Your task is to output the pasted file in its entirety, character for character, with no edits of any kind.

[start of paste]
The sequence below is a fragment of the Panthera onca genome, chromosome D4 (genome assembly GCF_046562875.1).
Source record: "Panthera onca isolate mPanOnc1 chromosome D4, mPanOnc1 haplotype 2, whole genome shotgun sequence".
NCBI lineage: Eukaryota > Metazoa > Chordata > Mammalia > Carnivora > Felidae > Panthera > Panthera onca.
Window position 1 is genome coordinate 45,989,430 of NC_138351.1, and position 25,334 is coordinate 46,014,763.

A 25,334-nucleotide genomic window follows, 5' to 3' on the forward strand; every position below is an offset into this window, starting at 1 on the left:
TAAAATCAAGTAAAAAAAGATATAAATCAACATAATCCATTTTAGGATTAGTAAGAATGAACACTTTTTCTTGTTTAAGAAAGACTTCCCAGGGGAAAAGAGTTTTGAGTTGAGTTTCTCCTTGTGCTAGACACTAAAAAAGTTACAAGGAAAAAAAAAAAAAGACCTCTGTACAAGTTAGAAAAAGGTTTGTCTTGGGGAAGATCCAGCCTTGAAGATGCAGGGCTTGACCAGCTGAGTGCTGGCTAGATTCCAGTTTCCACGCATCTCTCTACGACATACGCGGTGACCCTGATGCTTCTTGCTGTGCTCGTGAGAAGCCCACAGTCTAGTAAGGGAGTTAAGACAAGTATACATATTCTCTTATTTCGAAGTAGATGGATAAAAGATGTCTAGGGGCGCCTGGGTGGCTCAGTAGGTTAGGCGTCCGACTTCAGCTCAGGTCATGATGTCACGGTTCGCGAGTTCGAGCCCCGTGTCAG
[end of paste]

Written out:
The sequence below is a fragment of the Panthera onca genome, chromosome D4 (genome assembly GCF_046562875.1).
Source record: "Panthera onca isolate mPanOnc1 chromosome D4, mPanOnc1 haplotype 2, whole genome shotgun sequence".
NCBI lineage: Eukaryota > Metazoa > Chordata > Mammalia > Carnivora > Felidae > Panthera > Panthera onca.
Window position 1 is genome coordinate 45,989,430 of NC_138351.1, and position 25,334 is coordinate 46,014,763.

A 25,334-nucleotide genomic window follows, 5' to 3' on the forward strand; every position below is an offset into this window, starting at 1 on the left:
TAAAATCAAGTAAAAAAAGATATAAATCAACATAATCCATTTTAGGATTAGTAAGAATGAACACTTTTTCTTGTTTAAGAAAGACTTCCCAGGGGAAAAGAGTTTTGAGTTGAGTTTCTCCTTGTGCTAGACACTAAAAAAGTTACAAGGAAAAAAAAAAAAAGACCTCTGTACAAGTTAGAAAAAGGTTTGTCTTGGGGAAGATCCAGCCTTGAAGATGCAGGGCTTGACCAGCTGAGTGCTGGCTAGATTCCAGTTTCCACGCATCTCTCTACGACATACGCGGTGACCCTGATGCTTCTTGCTGTGCTCGTGAGAAGCCCACAGTCTAGTAAGGGAGTTAAGACAAGTATACATATTCTCTTATTTCGAAGTAGATGGATAAAAGATGTCTAGGGGCGCCTGGGTGGCTCAGTAGGTTAGGCGTCCGACTTCAGCTCAGGTCATGATGTCACGGTTCGCGAGTTCGAGCCCCGTGTCAG